Two from CogNews: Brain Evolution, Speech Sound Processing, and the Whorf Hypothesis Revisited
Here's three interesting pieces from CogNews:
- "Brain processing of speech sounds is different in some dialects of the same language"
- This theory offers an answer human brain evolution version of the chicken and egg question. What's interesting, at least for me, is that my wife's been reading about omega-3 fatty acids and its role in brain functions (everything from mental health to memory to learning disorders to Alzheimer's treatments) and general physical health. Our brains are mostly made up of omega-3 fatty acids, and, in short, we don't get nearly as much omega-3 fatty acids in our diets as we used to, and Americans have one of the lowest levels of omega-3 rich diets in the world. This study, or at least this report of the study, plays up the importance of iodine, but this diet would have been omega-3 rich as well.
- "Brain processing of speech sounds is different in some dialects of the same language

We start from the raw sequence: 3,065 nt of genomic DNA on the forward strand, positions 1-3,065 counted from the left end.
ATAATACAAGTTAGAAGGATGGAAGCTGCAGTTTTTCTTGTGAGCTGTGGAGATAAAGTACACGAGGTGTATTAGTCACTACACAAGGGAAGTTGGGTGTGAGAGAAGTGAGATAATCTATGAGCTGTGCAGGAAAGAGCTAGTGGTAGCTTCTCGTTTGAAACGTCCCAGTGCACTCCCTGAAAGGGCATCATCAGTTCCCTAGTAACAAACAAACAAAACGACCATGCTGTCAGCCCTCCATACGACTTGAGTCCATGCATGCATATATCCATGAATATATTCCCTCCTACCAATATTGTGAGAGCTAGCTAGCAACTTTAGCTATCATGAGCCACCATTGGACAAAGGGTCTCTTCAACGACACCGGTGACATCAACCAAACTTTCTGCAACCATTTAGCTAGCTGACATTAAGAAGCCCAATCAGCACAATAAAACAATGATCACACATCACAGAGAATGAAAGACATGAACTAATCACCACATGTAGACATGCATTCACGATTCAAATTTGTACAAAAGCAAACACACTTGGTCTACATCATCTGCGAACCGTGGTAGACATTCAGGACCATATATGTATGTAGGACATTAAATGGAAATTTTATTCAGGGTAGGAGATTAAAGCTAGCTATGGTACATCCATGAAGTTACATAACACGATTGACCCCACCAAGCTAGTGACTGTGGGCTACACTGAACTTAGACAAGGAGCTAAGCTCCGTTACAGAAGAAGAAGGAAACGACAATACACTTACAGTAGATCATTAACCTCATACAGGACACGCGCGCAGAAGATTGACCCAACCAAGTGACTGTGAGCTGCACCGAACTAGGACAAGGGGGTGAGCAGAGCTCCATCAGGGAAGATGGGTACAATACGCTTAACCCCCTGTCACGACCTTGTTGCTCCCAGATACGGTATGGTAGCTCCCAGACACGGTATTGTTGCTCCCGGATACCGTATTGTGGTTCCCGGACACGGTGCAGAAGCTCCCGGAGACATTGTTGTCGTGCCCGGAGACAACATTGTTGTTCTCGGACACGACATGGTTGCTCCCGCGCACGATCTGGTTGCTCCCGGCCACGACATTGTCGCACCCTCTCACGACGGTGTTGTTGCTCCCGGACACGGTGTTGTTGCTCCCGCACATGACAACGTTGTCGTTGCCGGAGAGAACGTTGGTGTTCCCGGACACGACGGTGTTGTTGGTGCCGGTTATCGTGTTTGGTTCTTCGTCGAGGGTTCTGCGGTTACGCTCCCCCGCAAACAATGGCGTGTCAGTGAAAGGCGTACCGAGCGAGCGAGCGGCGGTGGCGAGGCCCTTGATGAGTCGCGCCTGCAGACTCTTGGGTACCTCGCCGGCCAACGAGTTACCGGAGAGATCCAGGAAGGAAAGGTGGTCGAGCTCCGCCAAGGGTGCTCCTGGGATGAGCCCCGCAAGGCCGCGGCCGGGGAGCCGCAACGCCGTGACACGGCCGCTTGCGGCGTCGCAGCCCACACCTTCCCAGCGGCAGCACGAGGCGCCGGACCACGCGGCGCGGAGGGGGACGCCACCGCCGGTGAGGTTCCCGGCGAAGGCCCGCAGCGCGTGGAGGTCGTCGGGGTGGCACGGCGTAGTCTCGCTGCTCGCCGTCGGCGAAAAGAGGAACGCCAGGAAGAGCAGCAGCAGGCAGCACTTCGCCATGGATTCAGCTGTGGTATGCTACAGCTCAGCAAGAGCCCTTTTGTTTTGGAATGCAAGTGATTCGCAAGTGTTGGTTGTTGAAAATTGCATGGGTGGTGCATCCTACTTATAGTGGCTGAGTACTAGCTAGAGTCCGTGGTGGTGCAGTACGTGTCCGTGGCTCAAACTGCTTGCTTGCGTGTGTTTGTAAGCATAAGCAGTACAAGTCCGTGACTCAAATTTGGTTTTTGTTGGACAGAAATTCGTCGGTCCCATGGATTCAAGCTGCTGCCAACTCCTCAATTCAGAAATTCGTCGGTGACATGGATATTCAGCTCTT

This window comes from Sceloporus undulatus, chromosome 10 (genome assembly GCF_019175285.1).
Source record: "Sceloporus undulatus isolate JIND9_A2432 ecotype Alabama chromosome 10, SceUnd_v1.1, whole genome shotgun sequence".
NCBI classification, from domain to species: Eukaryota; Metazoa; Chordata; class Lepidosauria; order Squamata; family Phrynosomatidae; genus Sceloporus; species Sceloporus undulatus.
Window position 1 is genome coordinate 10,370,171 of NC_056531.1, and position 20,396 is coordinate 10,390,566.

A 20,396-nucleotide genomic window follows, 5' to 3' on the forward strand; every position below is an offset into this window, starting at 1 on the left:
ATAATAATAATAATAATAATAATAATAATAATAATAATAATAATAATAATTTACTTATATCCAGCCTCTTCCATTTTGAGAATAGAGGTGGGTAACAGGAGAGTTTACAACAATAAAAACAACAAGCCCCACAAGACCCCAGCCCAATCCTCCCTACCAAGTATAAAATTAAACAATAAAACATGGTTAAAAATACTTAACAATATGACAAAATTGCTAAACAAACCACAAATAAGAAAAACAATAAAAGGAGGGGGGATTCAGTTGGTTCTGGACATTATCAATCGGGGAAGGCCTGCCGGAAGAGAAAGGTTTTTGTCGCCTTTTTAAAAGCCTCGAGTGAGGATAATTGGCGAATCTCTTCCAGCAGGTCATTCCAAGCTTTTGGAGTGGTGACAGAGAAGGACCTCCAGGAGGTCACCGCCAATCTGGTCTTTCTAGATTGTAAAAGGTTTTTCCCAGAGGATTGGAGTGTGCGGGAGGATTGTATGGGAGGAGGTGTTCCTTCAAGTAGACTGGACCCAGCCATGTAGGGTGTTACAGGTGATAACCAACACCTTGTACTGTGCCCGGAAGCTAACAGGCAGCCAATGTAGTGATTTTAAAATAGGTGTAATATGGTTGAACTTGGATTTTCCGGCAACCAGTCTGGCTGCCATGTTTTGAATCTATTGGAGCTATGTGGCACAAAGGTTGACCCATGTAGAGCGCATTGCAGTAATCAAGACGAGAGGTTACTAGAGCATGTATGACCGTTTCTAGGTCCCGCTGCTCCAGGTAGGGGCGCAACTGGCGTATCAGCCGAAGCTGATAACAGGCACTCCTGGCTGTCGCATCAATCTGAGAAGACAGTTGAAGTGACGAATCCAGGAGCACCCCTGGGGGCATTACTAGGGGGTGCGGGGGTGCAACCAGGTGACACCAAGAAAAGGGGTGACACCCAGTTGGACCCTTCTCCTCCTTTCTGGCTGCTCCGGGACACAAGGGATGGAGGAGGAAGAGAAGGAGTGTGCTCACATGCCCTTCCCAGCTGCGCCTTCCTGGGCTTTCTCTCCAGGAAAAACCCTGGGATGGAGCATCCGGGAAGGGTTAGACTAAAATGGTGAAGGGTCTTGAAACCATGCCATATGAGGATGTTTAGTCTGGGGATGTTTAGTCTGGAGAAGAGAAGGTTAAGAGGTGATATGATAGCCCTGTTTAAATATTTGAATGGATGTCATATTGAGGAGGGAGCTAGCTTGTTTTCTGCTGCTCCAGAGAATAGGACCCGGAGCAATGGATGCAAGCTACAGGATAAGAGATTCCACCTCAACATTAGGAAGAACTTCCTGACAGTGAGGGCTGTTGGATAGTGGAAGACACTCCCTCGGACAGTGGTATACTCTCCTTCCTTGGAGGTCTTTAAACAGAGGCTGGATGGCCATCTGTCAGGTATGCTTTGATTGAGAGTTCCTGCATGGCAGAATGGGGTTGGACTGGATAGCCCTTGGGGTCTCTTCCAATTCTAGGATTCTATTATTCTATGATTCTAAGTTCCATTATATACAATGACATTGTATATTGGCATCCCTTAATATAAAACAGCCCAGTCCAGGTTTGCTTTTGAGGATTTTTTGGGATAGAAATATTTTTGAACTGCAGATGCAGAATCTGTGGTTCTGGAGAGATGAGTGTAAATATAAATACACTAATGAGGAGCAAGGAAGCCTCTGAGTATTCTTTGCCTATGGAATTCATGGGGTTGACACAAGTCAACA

- This is a report on a study of the differences in brain processing between vowel-merged and unmerged dialect speakers. It's building from the idea The topic of vowel merging is of real interest to me because I'm from a vowel-merged dialect (Western US) and I can not hear or pronounce the two low back vowels used in "paw" and "pot." Instead, I hear and say a medial vowel. A couple of years ago a graduate student who had immigrated from India joined the department and I found myself unable to pronounce her name. It became something of a game for us, but it finally dawned on me why I couldn't get it right--her name has one of those two vowels I don't recognize. I tried to explain the problem, but she wasn't buying it until our History of the English Language specialist walked by and I asked that he tell her I couldn't pronounce her name. He asked her to pronounce it, and then laughed and said, "Oh, no, John can't pronounce that."